Nights Not Spent Alone
For her second solo album, the British mezzo Kitty Whately has set down authoritative accounts of what is billed as the ‘complete works for mezzo-soprano’ by Jonathan Dove. These consist of five song-cycles, prefaced by the unaccompanied and ultra-sensuous ‘My Love is Mine’ of 1997 (words from the Song of Songs), a superb mini-scena in its own right. Also from that year are the Five Am’rous Sighs, whose superficial, syllabic simplicity belies an acute sensitivity and ability to switch moods on a bar line. The fourth song, ‘All these dismal looks’, stands out for its bouncing freshness. The whole set is engaging and definitely faces towards North American models (Barber and Copland spring to mind).
Dove joins an illustrious parade of composers who have set Ursula Vaughan Williams’s verses. All the Future Days (composed in 2004) makes greater demands on the pianist, especially in ‘The Siren’. Here – as on the rest of the disc – Simon Lepper is on fantastic form. He clearly relishes the poundingly angry Latin American/Bernsteinian inflections of the outer songs of the three Federico García Lorca settings of Cut My Shadow.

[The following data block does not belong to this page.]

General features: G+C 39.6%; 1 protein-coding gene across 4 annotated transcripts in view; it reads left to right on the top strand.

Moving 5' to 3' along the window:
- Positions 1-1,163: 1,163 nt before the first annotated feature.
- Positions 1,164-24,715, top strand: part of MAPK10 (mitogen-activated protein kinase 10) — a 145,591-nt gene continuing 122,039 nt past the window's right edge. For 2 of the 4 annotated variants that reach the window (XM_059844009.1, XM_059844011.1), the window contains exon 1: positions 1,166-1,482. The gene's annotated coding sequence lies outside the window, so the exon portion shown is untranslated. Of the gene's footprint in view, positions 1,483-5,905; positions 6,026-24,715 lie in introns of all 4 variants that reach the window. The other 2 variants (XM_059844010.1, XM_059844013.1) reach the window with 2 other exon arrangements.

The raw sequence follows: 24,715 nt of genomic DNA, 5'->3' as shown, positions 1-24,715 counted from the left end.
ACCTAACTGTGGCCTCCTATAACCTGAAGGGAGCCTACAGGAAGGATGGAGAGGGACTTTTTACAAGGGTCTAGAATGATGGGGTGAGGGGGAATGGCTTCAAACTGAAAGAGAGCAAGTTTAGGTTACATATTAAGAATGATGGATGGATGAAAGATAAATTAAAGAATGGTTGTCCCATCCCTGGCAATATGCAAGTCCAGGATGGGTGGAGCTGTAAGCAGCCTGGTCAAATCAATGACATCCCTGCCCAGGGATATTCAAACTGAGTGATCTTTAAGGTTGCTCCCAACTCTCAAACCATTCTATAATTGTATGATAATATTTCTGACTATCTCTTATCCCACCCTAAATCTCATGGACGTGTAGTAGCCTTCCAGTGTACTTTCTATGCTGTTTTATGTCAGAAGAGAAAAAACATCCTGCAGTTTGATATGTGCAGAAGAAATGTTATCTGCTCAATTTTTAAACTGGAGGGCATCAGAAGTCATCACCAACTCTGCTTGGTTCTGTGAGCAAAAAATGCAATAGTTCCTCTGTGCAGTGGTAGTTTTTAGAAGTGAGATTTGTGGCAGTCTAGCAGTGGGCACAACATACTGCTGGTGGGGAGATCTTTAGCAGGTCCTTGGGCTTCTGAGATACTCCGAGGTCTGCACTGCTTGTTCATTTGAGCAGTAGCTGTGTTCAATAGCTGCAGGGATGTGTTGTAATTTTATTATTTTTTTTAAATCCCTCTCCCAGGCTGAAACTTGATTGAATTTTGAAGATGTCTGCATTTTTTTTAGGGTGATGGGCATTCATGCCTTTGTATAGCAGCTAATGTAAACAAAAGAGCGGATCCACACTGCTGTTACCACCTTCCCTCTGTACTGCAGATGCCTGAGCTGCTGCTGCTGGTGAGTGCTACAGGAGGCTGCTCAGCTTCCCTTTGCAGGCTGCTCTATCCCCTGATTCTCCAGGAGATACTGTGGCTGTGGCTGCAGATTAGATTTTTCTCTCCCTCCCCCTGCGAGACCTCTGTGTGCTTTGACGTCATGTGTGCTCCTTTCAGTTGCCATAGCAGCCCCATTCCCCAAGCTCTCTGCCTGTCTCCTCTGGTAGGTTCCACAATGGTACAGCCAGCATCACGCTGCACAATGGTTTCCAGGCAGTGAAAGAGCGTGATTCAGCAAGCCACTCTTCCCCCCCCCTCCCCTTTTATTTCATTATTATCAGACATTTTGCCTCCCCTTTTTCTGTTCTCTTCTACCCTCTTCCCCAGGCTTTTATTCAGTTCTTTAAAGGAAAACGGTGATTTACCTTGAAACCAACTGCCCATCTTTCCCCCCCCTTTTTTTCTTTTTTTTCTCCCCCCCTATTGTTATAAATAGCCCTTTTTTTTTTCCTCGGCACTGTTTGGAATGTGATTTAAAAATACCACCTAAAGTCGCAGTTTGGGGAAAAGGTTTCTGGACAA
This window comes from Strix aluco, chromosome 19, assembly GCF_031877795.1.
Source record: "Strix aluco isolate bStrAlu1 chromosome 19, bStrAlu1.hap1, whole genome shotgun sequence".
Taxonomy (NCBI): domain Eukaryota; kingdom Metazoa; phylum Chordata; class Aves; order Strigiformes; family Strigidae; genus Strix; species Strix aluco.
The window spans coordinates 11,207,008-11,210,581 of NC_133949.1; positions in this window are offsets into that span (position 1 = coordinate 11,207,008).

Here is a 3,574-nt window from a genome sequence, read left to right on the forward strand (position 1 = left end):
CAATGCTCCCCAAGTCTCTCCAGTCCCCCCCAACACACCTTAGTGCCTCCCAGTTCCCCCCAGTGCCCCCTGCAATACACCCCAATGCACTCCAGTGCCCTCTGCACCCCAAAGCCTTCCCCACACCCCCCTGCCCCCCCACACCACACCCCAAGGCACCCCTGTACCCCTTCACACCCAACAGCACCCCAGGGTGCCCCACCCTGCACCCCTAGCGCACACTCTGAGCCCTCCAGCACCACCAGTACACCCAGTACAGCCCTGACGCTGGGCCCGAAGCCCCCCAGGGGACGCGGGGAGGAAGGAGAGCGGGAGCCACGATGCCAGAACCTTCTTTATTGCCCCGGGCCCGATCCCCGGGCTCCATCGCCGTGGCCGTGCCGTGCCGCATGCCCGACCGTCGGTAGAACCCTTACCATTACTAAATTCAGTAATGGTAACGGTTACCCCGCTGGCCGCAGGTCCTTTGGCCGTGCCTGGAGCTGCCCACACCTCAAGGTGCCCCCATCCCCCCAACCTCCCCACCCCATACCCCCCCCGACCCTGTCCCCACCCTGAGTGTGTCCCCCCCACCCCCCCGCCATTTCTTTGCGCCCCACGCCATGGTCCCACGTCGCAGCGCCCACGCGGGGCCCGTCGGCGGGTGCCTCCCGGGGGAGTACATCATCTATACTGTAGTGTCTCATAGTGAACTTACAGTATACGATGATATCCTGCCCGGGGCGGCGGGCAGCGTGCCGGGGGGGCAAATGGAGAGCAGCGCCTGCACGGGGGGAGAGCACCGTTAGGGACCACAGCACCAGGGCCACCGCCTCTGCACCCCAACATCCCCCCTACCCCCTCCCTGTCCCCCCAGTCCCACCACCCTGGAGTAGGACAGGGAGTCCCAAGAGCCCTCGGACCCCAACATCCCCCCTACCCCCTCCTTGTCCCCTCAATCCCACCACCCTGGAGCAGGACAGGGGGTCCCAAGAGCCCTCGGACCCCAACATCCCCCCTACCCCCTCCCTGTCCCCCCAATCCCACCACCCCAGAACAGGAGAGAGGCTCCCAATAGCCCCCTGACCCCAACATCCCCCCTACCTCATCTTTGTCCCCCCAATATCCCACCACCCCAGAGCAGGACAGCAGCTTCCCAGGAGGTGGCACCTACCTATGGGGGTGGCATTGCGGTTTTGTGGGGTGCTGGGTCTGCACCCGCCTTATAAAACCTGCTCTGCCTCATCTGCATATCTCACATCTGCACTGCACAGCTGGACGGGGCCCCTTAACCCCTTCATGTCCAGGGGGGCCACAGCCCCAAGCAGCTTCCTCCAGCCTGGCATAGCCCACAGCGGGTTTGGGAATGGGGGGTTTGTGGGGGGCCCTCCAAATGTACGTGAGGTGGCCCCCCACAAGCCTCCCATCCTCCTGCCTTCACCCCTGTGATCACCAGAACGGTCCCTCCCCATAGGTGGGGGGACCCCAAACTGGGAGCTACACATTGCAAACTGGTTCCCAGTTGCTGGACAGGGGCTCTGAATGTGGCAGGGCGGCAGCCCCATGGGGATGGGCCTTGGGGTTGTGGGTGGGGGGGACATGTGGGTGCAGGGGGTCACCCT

The CD’s title-cycle, Nights Not Spent Alone, was a BBC Radio 3 commission for Whately. There is a strong flavour of Britten in these Edna St Vincent Millay settings, especially in the first song, ‘Recuerdo’. Whately is at her most vividly dramatic in the concluding, soaring ‘I too beneath your moon’.
All You Who Sleep Tonight (1996) was composed for Nuala Willis, an important muse for Dove. Vikram Seth’s taut verses receive a variety of pithy treatments: the cheeky ‘Prandial Plaint’, the timeless ‘Dark Road’ and the hypnotic ‘Night Watch’ are just three further highlights on this beautifully crafted disc.
We can only hope that following this outstanding release Dove will not avoid future opportunities to write mezzo soprano song-cycles.